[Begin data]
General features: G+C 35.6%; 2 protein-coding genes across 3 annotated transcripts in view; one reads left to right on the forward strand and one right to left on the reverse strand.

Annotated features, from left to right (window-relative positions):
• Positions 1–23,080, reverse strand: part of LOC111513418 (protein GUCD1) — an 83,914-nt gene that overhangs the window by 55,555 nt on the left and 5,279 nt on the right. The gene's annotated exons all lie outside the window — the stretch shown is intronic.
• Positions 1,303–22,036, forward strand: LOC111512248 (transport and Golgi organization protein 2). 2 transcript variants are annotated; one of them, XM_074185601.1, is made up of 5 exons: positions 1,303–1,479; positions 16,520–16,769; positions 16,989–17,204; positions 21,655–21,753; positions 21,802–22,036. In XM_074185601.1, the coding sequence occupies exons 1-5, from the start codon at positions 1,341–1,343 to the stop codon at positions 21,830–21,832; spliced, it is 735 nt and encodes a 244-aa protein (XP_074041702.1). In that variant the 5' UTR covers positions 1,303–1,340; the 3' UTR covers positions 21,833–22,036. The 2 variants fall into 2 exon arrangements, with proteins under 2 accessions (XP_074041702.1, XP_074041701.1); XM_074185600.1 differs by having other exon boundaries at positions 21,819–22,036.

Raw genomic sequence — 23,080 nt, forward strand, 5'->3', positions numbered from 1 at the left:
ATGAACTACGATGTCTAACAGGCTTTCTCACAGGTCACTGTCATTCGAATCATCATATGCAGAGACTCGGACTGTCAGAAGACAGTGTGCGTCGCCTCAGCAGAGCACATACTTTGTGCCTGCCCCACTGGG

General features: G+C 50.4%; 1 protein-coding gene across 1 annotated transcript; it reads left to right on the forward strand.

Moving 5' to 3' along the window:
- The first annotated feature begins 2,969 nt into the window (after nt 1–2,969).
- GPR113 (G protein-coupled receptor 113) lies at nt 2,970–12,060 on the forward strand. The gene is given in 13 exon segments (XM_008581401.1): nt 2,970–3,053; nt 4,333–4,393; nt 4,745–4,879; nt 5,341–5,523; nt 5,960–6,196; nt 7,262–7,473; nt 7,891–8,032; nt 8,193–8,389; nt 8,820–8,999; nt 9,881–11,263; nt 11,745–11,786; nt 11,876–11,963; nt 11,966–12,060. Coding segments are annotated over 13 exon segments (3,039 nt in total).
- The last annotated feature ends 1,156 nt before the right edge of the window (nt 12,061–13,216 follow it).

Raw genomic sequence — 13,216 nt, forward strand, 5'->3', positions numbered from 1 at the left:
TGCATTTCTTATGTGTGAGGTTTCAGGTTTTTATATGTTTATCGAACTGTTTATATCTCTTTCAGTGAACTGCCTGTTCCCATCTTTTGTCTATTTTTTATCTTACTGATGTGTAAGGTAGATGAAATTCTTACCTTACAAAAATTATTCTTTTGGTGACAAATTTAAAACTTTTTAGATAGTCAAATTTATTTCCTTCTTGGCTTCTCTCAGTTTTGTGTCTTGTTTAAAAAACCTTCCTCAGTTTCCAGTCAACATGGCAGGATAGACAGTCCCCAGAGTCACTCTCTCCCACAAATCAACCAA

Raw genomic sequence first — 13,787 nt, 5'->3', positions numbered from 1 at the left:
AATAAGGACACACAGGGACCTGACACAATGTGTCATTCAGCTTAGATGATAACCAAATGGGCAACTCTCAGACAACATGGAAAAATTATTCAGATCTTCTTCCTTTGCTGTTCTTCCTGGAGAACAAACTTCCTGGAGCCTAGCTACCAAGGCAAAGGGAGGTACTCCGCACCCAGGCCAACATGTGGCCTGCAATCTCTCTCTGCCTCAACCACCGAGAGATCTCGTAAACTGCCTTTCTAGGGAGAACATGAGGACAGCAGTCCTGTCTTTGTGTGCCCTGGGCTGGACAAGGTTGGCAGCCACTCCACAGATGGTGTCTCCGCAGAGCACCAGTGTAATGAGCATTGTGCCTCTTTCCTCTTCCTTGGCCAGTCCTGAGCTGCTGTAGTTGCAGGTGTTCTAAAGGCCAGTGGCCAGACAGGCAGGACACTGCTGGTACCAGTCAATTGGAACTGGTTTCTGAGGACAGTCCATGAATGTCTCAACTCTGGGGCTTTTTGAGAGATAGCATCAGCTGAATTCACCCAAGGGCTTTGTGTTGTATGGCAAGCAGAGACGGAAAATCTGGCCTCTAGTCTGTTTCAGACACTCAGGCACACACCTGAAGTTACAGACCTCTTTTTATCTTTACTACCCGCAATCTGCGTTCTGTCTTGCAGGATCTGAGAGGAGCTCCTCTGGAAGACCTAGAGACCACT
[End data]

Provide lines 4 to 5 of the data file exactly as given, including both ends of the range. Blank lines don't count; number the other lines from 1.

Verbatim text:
• Positions 1,303–22,036, forward strand: LOC111512248 (transport and Golgi organization protein 2). 2 transcript variants are annotated; one of them, XM_074185601.1, is made up of 5 exons: positions 1,303–1,479; positions 16,520–16,769; positions 16,989–17,204; positions 21,655–21,753; positions 21,802–22,036. In XM_074185601.1, the coding sequence occupies exons 1-5, from the start codon at positions 1,341–1,343 to the stop codon at positions 21,830–21,832; spliced, it is 735 nt and encodes a 244-aa protein (XP_074041702.1). In that variant the 5' UTR covers positions 1,303–1,340; the 3' UTR covers positions 21,833–22,036. The 2 variants fall into 2 exon arrangements, with proteins under 2 accessions (XP_074041702.1, XP_074041701.1); XM_074185600.1 differs by having other exon boundaries at positions 21,819–22,036.

Raw genomic sequence — 23,080 nt, forward strand, 5'->3', positions numbered from 1 at the left: